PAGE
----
Bob: Tom Hockenberry was somebody that people should’ve heard of he was a brilliant guitar player and arranger. Tom really pushed things in a certain direction for us early on. He’s no longer alive, but he deserves a shout out he was a great guy.

Gene: And when you take a song like “Point Of Grace”, knowing its origins, and listen to the way we treat it now in a live setting, that song has evolved

Jeff: It’s grown from a 2-minute cut to a 9-minute jam.

Stephe: It’s getting funkier as it goes along.

Bob: Eugene plays a neat recorder part on it now it’s continually evolving, like the rest of the songs.

BR: Even the stuff I heard you do from the new album during soundcheck had some different twists.

Bob: Well, take “Other Side”, for instance: we let Buddy Cage roam on that one in the studio and with good reason he’s Buddy, man. Buddy’s a founding father he was on the train. {Author’s Note: Referring to the 1970 Festival Express.] I’d love to have been on the train!

BR: So in place of the pedal steel, the soundcheck version earlier featured some beautiful electric guitar

Bob: Thanks, man.

BR: -and it doesn’t lack for emotion.

Stephe: It’s all part of the process the songs develop as we play them.

Gene: We have, like, four different versions of each song that we can go into, depending on where we are and what setup we’re playing in: we’ve been doing a lot of radio stations lately where it’s all acoustic, for instance.

Bob: We can play Bill Monroe-style whatever. We can blend to match the situation. We’re fortunate that we can play a roots festival one week and play a jambands festival the next. And we can be loud or we can be contemplative it’s basically a function of the situation and how we’re feeling at that moment. I don’t think there’s any rhyme or reason to why we’ve evolved the way we have the entity is just sort of pushed along by having different songwriters and it all just adds up to what makes the Boris Garcia sound.

Gene: We’re real good backup bands for each other.

Stephe: We all come from different backgrounds – a lot of us have known each other for 20 years or more and we all have our own thing: I came from a jazz background, Bud came from a Celtic –

Bud: (with quiet smile) Kind of an Irish/punk metal sort of thing. (everyone else cracks up)

Jeff: I played in danceable rock and roll bands growing up basic Top 40 cover bands.

Gene: I was laying bricks in Levittown (laughter)

Jeff: and we felt sorry for him

Bob: And I was the perennial Deadhead tour rat in the band Living Earth for 25 years. For some weird synergistic reason, we all came together and it made some crazy sense.

Stephe: We all love American music of all genres.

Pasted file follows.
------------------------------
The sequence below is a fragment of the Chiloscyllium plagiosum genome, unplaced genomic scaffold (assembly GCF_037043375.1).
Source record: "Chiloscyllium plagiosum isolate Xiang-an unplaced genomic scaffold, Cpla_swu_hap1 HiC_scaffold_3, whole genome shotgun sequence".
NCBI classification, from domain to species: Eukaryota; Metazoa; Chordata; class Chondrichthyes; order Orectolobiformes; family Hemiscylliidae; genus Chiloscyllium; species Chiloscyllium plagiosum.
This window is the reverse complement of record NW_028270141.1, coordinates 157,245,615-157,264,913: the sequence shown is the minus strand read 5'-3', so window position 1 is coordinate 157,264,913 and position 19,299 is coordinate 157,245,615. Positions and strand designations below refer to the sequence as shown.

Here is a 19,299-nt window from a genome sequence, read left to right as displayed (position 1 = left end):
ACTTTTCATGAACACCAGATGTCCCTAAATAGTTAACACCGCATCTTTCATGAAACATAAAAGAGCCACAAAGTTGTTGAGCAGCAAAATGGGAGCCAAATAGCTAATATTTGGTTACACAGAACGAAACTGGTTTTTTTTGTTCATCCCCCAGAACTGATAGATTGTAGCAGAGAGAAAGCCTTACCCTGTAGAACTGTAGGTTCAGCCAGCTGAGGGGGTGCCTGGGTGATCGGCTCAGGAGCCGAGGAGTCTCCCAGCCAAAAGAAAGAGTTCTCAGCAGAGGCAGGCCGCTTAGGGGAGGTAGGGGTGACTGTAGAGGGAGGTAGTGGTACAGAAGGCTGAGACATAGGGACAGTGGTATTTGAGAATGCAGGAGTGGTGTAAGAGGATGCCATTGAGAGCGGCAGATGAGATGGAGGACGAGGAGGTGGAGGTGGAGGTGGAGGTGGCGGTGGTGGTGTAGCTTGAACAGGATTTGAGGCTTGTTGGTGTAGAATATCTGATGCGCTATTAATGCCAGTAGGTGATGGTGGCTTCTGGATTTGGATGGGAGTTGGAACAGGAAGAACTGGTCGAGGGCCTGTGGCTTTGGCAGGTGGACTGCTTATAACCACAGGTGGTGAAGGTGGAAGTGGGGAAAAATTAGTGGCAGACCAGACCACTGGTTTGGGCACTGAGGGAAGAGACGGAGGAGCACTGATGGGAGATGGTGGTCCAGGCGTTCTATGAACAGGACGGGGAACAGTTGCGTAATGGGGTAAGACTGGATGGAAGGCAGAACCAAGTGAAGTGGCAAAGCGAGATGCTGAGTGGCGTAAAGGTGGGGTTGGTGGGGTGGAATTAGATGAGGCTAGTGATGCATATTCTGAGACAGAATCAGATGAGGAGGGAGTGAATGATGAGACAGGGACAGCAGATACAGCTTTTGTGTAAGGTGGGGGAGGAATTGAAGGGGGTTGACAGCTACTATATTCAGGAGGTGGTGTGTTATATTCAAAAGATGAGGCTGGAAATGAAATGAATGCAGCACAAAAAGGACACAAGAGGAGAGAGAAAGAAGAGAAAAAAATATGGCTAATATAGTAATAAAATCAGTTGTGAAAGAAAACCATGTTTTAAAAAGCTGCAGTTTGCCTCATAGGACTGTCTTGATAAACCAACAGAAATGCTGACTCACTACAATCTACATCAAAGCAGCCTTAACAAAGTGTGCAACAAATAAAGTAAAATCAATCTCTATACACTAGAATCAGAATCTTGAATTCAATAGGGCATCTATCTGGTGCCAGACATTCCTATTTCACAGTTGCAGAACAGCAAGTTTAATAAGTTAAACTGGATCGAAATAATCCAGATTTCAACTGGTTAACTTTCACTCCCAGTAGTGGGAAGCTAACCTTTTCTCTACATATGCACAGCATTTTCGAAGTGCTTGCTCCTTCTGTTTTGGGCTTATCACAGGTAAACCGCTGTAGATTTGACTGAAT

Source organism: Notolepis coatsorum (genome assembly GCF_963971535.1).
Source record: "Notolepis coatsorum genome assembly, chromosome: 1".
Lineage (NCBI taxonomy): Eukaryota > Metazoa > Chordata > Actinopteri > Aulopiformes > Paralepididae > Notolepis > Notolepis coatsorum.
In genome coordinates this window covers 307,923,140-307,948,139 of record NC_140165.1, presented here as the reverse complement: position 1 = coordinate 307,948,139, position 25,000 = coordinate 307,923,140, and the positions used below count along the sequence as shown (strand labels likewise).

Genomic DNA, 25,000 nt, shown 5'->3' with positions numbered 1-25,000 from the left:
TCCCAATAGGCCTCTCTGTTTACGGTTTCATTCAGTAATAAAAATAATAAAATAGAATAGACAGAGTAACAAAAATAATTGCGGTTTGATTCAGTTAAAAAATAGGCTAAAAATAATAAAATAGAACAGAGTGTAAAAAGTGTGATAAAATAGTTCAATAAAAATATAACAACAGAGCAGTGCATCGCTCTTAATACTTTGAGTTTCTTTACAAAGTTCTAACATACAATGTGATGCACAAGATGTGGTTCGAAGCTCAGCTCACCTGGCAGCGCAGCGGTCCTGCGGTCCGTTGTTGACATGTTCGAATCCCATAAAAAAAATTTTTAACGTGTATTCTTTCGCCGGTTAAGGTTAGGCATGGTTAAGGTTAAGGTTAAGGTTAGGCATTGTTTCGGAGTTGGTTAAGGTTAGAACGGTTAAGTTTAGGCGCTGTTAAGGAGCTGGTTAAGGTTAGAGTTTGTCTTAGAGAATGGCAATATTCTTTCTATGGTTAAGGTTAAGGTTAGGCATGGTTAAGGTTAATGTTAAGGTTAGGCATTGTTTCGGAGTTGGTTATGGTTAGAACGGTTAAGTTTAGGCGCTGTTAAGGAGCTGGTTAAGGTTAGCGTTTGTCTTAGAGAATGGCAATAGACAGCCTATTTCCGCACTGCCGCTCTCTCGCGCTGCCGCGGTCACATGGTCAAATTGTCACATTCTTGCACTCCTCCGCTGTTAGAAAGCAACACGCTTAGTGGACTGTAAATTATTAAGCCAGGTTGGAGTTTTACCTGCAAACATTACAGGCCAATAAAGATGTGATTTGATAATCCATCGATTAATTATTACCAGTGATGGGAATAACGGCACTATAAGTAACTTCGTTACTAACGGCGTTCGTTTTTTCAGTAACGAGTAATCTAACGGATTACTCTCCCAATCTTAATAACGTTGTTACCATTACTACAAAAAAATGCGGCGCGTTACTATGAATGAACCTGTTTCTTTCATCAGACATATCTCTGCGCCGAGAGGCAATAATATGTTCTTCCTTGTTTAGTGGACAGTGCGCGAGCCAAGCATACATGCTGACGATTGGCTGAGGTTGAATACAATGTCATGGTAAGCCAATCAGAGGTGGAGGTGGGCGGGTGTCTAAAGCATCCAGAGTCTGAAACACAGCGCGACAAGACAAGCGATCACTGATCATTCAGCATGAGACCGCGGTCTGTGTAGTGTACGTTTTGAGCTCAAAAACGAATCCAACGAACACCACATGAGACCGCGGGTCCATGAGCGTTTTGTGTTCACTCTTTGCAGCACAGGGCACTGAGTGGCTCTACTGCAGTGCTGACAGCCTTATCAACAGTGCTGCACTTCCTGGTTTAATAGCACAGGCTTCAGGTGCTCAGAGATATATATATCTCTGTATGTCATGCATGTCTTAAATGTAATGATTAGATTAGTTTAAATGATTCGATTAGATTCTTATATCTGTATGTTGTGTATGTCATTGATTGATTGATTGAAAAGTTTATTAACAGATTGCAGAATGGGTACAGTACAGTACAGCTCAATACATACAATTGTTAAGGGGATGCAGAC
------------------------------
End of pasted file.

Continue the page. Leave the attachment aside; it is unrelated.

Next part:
Gene: And we all grew up listening to everything around us, from the 60’s on up: Celtic, European, Latin, reggae

Bob: And we do rock out at times and that throws some people off, but it’s part of who we are, too. I guess if someone had to call it something, you could say we were an American (stops and suddenly breaks into song): WE’RE AN AMERICAN BAND!! (laughter)

Jeff: Yeah let’s do Grand Funk Railroad!

Gene: But, like, a Klezmer version

Bob: I wanna be Mark Farner!

Stephe: I’m going back to playing jazz, man. (laughter)

Bob: Of course, that’d mean taking my shirt off

Rest of band: (in unison) Nooooo!

BR: I know there’s no cover songs on any of your albums anything special for covers that you’ve done live?

Bob: There’s some Celtic stuff we’ve done; a couple Dead songs we keep in the pocket every now and then Donna Jean (Godchaux) has sat in with us or Pete Sears or Barry Sless, so, you know – it’s good to have some Dead ready. Personally, I’ve played these things a million gazillion times and I really love what we’re doing and I don’t think we need to do a lot of covers, but there’s always a moment when it’s good to throw something out there.

Stephe: Maybe we’ll pull something else out

Gene: Yeah, there’s some things we’ve talked about that might be fun.

Bob: We were going to do the Beatles’ “I Am The Walrus” but Phil and Friends stole all our thunder, man. (laughs)

Gene: I think we should do the bluegrass version of “Sgt. Pepper.”

Bob: I’d love to do something Beatles, actually. And that’s another thing: we’ve all been influenced by the Beatles.

Jeff: And dinner theater. (laughter)

Bob: So that’s who we are: we’re all late 40- or 50-somethings and we all grew up with AM radio and the progressive FM radio late at night, you know? (makes weird tuning noises) We were just bombarded with all this great stuff take a look at 1969 to 1972 and think about the unbelievable onslaught of talent. So what were we influenced by? All of that stuff: The Band, the Dead, Jethro Tull

Gene: It all bounces around and comes back out again somewhere else.